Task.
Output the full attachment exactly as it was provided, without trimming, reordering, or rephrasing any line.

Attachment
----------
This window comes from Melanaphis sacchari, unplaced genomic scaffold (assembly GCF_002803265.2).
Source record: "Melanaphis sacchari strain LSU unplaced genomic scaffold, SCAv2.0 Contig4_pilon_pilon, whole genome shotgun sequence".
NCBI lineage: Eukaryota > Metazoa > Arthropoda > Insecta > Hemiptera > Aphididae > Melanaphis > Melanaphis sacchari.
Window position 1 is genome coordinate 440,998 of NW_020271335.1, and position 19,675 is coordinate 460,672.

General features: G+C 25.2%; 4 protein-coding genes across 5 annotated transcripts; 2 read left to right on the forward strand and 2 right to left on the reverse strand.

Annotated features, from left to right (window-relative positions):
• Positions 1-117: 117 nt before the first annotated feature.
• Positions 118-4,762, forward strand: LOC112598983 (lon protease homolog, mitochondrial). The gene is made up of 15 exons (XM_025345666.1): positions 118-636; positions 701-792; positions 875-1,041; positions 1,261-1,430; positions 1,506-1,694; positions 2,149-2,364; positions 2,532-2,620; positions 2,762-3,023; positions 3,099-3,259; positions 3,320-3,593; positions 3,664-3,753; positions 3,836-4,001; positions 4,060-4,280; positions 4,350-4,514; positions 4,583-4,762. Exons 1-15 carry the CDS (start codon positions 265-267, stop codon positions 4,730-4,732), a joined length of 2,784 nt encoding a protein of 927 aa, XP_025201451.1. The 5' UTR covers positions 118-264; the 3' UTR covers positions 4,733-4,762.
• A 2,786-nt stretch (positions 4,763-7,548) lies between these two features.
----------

This window comes from Melanaphis sacchari, unplaced genomic scaffold (assembly GCF_002803265.2).
Source record: "Melanaphis sacchari strain LSU unplaced genomic scaffold, SCAv2.0 Contig4_pilon_pilon, whole genome shotgun sequence".
NCBI lineage: Eukaryota > Metazoa > Arthropoda > Insecta > Hemiptera > Aphididae > Melanaphis > Melanaphis sacchari.
Window position 1 is genome coordinate 440,998 of NW_020271335.1, and position 19,675 is coordinate 460,672.

General features: G+C 25.2%; 4 protein-coding genes across 5 annotated transcripts; 2 read left to right on the forward strand and 2 right to left on the reverse strand.

Annotated features, from left to right (window-relative positions):
• Positions 1-117: 117 nt before the first annotated feature.
• Positions 118-4,762, forward strand: LOC112598983 (lon protease homolog, mitochondrial). The gene is made up of 15 exons (XM_025345666.1): positions 118-636; positions 701-792; positions 875-1,041; positions 1,261-1,430; positions 1,506-1,694; positions 2,149-2,364; positions 2,532-2,620; positions 2,762-3,023; positions 3,099-3,259; positions 3,320-3,593; positions 3,664-3,753; positions 3,836-4,001; positions 4,060-4,280; positions 4,350-4,514; positions 4,583-4,762. Exons 1-15 carry the CDS (start codon positions 265-267, stop codon positions 4,730-4,732), a joined length of 2,784 nt encoding a protein of 927 aa, XP_025201451.1. The 5' UTR covers positions 118-264; the 3' UTR covers positions 4,733-4,762.
• A 2,786-nt stretch (positions 4,763-7,548) lies between these two features.